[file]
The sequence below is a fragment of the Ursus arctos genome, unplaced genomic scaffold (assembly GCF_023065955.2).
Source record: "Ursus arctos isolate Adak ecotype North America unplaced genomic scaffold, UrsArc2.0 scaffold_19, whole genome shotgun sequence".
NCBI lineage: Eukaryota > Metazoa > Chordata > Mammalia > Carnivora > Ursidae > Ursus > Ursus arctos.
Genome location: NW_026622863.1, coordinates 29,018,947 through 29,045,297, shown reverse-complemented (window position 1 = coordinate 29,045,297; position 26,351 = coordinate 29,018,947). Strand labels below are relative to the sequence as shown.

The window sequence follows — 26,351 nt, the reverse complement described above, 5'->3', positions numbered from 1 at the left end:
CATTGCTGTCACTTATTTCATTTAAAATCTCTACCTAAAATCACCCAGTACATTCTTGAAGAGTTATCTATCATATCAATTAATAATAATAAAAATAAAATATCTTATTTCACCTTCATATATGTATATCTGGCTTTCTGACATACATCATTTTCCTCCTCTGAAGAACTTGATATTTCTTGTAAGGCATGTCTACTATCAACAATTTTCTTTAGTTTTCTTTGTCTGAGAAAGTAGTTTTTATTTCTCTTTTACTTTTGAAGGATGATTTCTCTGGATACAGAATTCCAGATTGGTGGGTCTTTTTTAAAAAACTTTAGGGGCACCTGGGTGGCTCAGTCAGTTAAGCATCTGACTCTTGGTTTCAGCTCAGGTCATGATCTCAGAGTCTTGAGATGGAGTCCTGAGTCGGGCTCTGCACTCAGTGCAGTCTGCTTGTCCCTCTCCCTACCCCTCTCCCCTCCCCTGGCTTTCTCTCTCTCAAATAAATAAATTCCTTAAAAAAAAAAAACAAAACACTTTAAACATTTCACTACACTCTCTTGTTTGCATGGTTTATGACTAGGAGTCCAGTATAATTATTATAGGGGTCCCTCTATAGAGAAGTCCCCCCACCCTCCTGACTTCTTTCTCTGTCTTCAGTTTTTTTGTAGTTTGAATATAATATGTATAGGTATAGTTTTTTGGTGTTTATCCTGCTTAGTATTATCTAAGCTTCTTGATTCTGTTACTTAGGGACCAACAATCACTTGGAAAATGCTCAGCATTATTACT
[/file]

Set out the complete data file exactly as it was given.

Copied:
The sequence below is a fragment of the Ursus arctos genome, unplaced genomic scaffold (assembly GCF_023065955.2).
Source record: "Ursus arctos isolate Adak ecotype North America unplaced genomic scaffold, UrsArc2.0 scaffold_19, whole genome shotgun sequence".
NCBI lineage: Eukaryota > Metazoa > Chordata > Mammalia > Carnivora > Ursidae > Ursus > Ursus arctos.
Genome location: NW_026622863.1, coordinates 29,018,947 through 29,045,297, shown reverse-complemented (window position 1 = coordinate 29,045,297; position 26,351 = coordinate 29,018,947). Strand labels below are relative to the sequence as shown.

The window sequence follows — 26,351 nt, the reverse complement described above, 5'->3', positions numbered from 1 at the left end:
CATTGCTGTCACTTATTTCATTTAAAATCTCTACCTAAAATCACCCAGTACATTCTTGAAGAGTTATCTATCATATCAATTAATAATAATAAAAATAAAATATCTTATTTCACCTTCATATATGTATATCTGGCTTTCTGACATACATCATTTTCCTCCTCTGAAGAACTTGATATTTCTTGTAAGGCATGTCTACTATCAACAATTTTCTTTAGTTTTCTTTGTCTGAGAAAGTAGTTTTTATTTCTCTTTTACTTTTGAAGGATGATTTCTCTGGATACAGAATTCCAGATTGGTGGGTCTTTTTTAAAAAACTTTAGGGGCACCTGGGTGGCTCAGTCAGTTAAGCATCTGACTCTTGGTTTCAGCTCAGGTCATGATCTCAGAGTCTTGAGATGGAGTCCTGAGTCGGGCTCTGCACTCAGTGCAGTCTGCTTGTCCCTCTCCCTACCCCTCTCCCCTCCCCTGGCTTTCTCTCTCTCAAATAAATAAATTCCTTAAAAAAAAAAAACAAAACACTTTAAACATTTCACTACACTCTCTTGTTTGCATGGTTTATGACTAGGAGTCCAGTATAATTATTATAGGGGTCCCTCTATAGAGAAGTCCCCCCACCCTCCTGACTTCTTTCTCTGTCTTCAGTTTTTTTGTAGTTTGAATATAATATGTATAGGTATAGTTTTTTGGTGTTTATCCTGCTTAGTATTATCTAAGCTTCTTGATTCTGTTACTTAGGGACCAACAATCACTTGGAAAATGCTCAGCATTATTACT